Global Plant Kitchens specifically supports the creation of vegan community cookery schools and kitchens. If you’re wondering why vegan – or have questions about what vegan actually means – then read on!
Made In Hackney was created to address issues of health inequalities, food security and social isolation in our community within London, UK. In a time when industrial food production, animal agriculture and ultra-processed foods are harming the diets of billions globally and contributing to the climate crisis, it was clear that the solution would be to teach people how to grow, cook and eat local, seasonal and organic food that also happened to be vegan. Through Global Plant Kitchens we can amplify these results and support many others to create positive change for the planet through vegan food.
What does vegan mean?
The term vegan might not be common in every country however it is a way of eating that has existed for centuries in many societies including in The Caribbean, South Asia and East Africa. Veganism is a diet that excludes any animal products including meat, poultry, dairy, seafood, fish, eggs and other products such as honey. It is part of a wider belief system that animals should not be exploited for any purpose so traditionally this principle extends to clothes, toiletries, sport and work.
Not everyone will ascribe to this exact definition and might eat a vegan – or plant-based – diet but still use animal products such as leather and wool. This is why we use the term plant-based interchangeably within Global Plant Kitchens. At Made In Hackney, we are essentially talking about food as the main driver to create a more healthy ecosystem that will allow people, planet and animals to thrive.
The beef and dairy industry are the highest producers of greenhouse gas emissions – more than aviation or driving. If we want to reverse the climate crisis then meat consumption has to be reduced globally. The land saved from animal agriculture could also be repurposed to grow and provide food to feed the millions of malnourished people around the world, as well as saving countless animals’ lives which are unnecessarily taken.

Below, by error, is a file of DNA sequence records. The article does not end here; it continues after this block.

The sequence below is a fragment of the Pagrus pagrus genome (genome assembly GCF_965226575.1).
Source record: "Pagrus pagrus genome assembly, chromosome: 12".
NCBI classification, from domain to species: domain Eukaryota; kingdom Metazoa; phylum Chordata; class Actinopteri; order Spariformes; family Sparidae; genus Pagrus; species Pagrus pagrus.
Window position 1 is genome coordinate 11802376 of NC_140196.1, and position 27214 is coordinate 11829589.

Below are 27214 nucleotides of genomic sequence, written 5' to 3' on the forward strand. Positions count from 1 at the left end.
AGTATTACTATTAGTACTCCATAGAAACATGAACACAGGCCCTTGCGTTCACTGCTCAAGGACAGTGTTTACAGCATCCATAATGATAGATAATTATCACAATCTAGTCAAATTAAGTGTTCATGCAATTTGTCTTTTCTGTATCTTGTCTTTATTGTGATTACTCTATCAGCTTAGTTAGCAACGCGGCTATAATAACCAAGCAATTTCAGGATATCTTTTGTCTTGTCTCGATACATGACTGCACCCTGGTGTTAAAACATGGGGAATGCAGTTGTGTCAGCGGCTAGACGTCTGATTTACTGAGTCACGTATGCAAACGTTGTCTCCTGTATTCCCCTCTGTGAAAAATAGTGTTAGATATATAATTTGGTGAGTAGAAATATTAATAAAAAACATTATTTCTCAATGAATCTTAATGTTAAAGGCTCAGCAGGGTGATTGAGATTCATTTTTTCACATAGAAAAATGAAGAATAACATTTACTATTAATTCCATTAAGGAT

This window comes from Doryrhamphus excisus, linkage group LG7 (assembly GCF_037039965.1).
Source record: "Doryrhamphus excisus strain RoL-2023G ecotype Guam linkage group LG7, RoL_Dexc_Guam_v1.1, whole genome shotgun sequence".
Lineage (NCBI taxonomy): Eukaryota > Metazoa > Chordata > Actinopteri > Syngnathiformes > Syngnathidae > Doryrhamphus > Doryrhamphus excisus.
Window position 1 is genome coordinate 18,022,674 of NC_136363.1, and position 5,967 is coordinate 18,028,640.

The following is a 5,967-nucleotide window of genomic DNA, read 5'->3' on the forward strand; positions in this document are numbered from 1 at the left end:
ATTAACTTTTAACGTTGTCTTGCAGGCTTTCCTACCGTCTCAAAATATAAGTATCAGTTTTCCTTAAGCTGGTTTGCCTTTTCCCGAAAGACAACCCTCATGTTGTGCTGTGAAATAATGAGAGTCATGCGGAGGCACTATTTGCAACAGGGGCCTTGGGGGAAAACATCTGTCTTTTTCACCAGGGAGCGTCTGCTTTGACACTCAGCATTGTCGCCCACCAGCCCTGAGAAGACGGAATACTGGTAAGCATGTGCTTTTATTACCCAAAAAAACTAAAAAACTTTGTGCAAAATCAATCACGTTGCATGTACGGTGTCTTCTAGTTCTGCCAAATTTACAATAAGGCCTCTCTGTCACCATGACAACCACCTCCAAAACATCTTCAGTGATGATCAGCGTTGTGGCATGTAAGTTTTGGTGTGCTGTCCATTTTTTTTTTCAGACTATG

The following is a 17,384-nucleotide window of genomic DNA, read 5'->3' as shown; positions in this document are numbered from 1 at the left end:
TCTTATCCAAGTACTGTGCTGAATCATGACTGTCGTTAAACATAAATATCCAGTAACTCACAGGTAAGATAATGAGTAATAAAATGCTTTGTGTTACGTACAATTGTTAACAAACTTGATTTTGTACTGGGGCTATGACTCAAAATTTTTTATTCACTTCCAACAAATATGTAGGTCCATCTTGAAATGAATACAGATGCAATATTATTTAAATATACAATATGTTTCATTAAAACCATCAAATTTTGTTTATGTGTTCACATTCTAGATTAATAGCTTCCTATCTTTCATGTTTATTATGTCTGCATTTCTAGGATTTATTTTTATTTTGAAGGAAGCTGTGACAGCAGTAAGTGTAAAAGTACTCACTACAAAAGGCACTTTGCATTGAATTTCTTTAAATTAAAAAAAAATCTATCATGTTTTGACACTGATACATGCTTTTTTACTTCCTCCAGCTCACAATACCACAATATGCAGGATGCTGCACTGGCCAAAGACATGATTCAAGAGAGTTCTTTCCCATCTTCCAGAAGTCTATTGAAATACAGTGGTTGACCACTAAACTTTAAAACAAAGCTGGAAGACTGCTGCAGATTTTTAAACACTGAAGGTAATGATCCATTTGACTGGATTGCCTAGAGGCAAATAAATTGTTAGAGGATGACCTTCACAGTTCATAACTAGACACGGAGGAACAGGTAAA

From a community perspective, we want everyone to live longer and healthier lives. A plant-based diet can reduce the chances of illnesses such as heart disease, diabetes and some cancers. It can also have a positive impact on mental health and wellbeing. And if we can teach more people to cook fresh produce from scratch then eating plant-based is more affordable.
The Made In Hackney approach
Made In Hackney does not preach about vegan food. Instead, we showcase and share nourishing and delicious dishes – that just so happen to be vegan – in a joyful and supportive setting. If people feel more healthy from cooking and eating a vegan meal with us we hope it will encourage them to add more plants to their diet at home.
To do this our cookery school works across cultures and communities to ensure everyone can adopt a climate-friendly, health-supporting, compassionate diet. We follow a whole-food plant-based approach which means consuming plant-based food that is not highly processed.
Where food comes from has been lost in many societies which is why growing and seasonality are central to our education. We pay attention to decolonising diets – consuming animals, particularly through intensive agriculture, was introduced to many countries with the expansion of Western colonisers – by introducing people to more traditional ways of cooking that might have been lost. We do not judge or condone people’s food choices but instead provide information and experiences that can encourage them to understand the benefits of plants and the joy that cooking and eating together can bring!
We hope that many others are aligned with this vision and approach and join us by setting up their own global plant kitchen.
Free online session
As part of the Global Plant Kitchens programme, mentor Sareta Puri hosted a session with Hannah Walker to share her knowledge of plant-based nutrition and how to plan great vegan cooking classes for your community cookery school.